I worked at Hart InterCivic full-time (Less than a year)
Good hardware, latest development tools, fantastic culture, including Friday afternoon Hart-Rock Cafe sessions where you can unwind with a cold one and get caught up on the latest company news. Casual attire. Decent benefits. Company will occasionally do fun events like having a food truck in, or a theme week. Free beverages and snacks.
The biggest drawback to working at Hart, especially if you are in Engineering, is that the work/life balance is, quite frankly, awful. Expect to work many weekends, as the company has a habit of overselling its products. Don't get me wrong, the current generation product is an excellent one, but it is very ambitious. And due to certification dates, the deadlines can NOT be moved. They pay very well, but when you're working 60 hours a week, you're working for pretty cheap.
Also, working from home, while possible due to the hardware you have to work with, is generally frowned upon, unless absolutely necessary (like: ice storm in what little winter we get here in Texas). In this day and age, telecommuting a couple of days a week should be acceptable.
Advice to Management
If anything, your sales department is a little TOO good. :-)
I applied online. The process took 2 weeks. I interviewed at Hart InterCivic (Austin, TX) in June 2017.
This interview was slotted for 2 hours, but went 4.5 hrs. It seemed very unorganized. There was no internal recruiter, no HR, and no administrative assistant coordinating things. The hiring manager was coordinating everything herself.
When I arrived I was greeted by a cheerful secretary who asked me to sign a log book. I then waited 30 min in the lobby, past the scheduled interview time.
1. The 1st round consisted of a very inexperienced junior level 3-panel interview team. Seemed a strange interview team, as I was interviewing for a Lead role, to potentially lead these junior employees. Their questions were extremely basic, but one interviewer seemed intent on "tripping me up". I am certain I was asked some advanced questions that she didn't even know the answers to, I saw her write my correct answers down to probably Google later. The fact that I was interviewed by such junior level staff was a bit insulting...like students interviewing a teacher. This round lasted 1 hour, and we changed interview rooms 3 times during it, because they kept getting kicked out of where we were by someone else, as they failed to properly reserve the meeting room resources. What a pain.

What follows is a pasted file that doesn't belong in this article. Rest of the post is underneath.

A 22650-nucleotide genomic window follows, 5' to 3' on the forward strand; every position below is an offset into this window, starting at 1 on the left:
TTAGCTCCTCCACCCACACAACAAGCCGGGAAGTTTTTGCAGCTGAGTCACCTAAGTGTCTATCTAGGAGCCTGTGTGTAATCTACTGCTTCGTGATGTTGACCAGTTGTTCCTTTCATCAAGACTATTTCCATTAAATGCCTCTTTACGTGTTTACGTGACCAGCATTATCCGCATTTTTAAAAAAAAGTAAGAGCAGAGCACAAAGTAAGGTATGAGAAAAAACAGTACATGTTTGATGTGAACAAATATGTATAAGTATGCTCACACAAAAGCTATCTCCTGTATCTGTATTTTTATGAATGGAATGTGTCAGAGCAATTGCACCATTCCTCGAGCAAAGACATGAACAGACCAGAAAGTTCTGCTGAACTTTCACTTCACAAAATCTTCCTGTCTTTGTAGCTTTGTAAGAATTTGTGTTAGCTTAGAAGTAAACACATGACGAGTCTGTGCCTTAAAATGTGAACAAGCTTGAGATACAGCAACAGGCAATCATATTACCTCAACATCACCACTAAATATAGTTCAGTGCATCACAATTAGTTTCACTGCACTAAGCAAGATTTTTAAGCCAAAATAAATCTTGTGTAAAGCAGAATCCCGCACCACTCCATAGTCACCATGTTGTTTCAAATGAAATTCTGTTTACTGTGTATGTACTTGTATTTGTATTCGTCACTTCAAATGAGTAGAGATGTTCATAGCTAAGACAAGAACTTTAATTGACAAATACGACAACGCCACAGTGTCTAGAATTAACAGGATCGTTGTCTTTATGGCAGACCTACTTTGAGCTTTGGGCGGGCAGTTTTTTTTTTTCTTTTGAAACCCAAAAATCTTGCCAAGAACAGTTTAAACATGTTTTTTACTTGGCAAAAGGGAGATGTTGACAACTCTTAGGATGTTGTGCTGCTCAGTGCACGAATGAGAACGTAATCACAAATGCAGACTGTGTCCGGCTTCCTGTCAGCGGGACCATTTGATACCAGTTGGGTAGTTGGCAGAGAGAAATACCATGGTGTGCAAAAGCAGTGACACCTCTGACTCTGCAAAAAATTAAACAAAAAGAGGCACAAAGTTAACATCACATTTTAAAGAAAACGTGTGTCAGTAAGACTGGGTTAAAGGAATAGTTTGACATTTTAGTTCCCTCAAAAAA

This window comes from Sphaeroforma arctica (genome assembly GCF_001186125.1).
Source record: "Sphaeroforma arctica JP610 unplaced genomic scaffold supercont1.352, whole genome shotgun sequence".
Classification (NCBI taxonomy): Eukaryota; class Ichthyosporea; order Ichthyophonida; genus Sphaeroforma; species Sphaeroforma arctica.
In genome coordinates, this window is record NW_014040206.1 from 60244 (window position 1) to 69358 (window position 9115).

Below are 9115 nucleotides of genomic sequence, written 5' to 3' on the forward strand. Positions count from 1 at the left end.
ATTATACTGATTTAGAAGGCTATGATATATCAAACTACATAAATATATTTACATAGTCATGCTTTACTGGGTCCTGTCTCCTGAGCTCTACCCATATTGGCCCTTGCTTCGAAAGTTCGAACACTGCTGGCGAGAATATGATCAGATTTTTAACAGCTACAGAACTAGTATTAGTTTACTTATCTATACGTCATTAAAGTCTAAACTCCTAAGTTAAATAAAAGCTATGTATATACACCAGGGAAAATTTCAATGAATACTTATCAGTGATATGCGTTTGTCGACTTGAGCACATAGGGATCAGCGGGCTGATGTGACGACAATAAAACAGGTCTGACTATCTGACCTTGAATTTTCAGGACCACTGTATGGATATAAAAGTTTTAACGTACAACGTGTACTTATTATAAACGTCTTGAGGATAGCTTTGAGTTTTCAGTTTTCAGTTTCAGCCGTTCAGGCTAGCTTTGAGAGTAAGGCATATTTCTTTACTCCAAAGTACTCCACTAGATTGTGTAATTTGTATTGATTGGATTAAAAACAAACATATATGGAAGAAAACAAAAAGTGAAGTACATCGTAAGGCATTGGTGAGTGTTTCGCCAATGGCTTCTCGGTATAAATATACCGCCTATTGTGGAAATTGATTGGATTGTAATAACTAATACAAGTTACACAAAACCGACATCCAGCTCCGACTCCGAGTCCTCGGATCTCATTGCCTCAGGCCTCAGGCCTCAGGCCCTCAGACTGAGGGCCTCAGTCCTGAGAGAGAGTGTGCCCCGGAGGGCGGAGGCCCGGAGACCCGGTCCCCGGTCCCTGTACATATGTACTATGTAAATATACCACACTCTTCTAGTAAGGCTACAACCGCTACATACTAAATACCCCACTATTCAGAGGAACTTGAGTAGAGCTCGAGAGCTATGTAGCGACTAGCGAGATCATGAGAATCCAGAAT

2. The 2nd round was with QA management. This lasted 3.5 hours, which was 3 hours longer than the scheduled 2 hr interview (after waiting 30 min past the start time, in the lobby). She was very long winded. I was uncomfortable with the interview length being completely disregarded - I had time commitments elsewhere. Maintaining the interview scheduled time is pretty basic...
She started off asking me to go to the whiteboard and draw one of my current employer's "system diagrams". I informed her that I can't disclose my employer's confidential information, that it was a breech of the NDA that I signed. She responded by saying: "OK, then draw the system diagram of one of your PRIOR employer's products". I advised her that I could not disclose company secrets of any past employers either. It was very clear to me that she lacked the proper training for how to properly (and ethically) interview.
She proceeded to go into so much detail with her own company's product that I felt like I was in product training for new employees. Entirely too much detail - the focus of an interview is to see if a candidate can do the job he's interviewing for, not to train the candidate on your products. She also took two personal phone calls during this time, in front of me, which I can say I've never seen before while being interviewed, ever.
At the end of the interview, the QA management seemed pleased with my aptitude enough to inform me that she planned to schedule 2 more interview rounds, for an additional 4 hours. I thought to myself that this could possibly be the longest job interview in history. Absolutely no regard for time constraints.
3. I never received this additional interview invite, at least within the time frame that I was willing to wait for it. I waited 7 days. I emailed the manager to tell her I was withdrawing from the interview, since I hadn't heard from her. I received no response in return.
In actuality, I wasn't excited about working here. I wasn't impressed by the team I would lead, and I wasn't impressed by the manager that would manage me. I also wasn't impressed with the actual product, is was far too simple. This would have been a move backwards in my career.
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